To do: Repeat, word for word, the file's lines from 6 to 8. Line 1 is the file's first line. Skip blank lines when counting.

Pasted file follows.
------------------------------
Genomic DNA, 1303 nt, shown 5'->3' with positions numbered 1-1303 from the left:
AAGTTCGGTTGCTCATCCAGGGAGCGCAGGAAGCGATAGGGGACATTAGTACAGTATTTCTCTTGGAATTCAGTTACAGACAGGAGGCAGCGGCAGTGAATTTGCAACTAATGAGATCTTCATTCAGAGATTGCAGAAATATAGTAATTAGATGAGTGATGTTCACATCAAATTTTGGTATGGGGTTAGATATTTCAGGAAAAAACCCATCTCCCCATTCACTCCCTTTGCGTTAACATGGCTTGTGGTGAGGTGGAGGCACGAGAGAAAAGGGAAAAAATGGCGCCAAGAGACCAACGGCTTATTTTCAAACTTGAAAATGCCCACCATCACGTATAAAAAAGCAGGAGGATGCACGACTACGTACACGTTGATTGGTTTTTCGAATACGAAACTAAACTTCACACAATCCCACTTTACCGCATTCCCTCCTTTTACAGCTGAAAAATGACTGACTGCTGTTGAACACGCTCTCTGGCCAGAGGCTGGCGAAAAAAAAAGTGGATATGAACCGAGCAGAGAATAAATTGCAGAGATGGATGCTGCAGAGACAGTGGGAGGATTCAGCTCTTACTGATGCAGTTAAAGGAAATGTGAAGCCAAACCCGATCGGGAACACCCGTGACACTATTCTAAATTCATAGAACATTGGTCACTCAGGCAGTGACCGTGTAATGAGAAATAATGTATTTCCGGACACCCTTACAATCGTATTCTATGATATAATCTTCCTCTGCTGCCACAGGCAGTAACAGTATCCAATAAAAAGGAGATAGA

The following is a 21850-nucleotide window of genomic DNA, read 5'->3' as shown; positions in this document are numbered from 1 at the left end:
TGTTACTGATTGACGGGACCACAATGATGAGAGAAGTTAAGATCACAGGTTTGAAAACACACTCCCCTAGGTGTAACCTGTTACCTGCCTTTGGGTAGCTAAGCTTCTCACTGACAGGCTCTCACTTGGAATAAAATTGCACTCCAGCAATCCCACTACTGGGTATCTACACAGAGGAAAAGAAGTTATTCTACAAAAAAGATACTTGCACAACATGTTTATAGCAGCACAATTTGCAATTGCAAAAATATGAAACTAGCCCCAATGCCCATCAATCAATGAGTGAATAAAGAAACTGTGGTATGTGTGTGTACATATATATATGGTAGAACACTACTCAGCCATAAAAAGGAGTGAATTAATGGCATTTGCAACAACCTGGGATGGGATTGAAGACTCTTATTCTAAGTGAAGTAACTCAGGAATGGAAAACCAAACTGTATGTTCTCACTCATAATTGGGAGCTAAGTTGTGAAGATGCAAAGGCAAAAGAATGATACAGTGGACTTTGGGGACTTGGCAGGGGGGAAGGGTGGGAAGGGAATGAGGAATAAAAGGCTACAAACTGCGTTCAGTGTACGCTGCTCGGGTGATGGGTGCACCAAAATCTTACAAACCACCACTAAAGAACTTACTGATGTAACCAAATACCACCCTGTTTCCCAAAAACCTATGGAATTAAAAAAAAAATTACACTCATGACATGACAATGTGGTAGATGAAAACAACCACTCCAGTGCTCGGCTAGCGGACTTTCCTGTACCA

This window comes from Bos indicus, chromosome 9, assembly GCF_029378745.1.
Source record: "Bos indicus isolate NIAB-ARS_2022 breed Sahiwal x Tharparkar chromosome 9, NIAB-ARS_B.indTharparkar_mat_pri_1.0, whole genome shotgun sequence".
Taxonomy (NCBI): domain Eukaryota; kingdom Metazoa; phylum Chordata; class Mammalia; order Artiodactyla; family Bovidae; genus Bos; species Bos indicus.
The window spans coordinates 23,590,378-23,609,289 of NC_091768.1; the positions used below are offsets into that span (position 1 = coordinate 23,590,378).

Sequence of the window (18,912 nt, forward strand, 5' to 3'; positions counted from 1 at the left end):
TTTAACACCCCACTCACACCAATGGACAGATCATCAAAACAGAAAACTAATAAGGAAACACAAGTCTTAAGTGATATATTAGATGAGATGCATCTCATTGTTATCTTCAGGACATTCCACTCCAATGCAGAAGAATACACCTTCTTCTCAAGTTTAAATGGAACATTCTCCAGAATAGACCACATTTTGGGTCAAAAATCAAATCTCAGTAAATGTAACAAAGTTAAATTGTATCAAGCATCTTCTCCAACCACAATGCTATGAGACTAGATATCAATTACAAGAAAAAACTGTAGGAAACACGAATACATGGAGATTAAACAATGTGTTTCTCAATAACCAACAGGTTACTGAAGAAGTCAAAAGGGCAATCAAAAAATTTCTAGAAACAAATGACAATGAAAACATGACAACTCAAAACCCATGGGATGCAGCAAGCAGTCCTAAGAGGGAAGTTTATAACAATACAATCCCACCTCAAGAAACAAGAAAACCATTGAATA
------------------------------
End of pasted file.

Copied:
Source record: "Bos indicus isolate NIAB-ARS_2022 breed Sahiwal x Tharparkar chromosome 9, NIAB-ARS_B.indTharparkar_mat_pri_1.0, whole genome shotgun sequence".
Taxonomy (NCBI): domain Eukaryota; kingdom Metazoa; phylum Chordata; class Mammalia; order Artiodactyla; family Bovidae; genus Bos; species Bos indicus.
The window spans coordinates 23,590,378-23,609,289 of NC_091768.1; the positions used below are offsets into that span (position 1 = coordinate 23,590,378).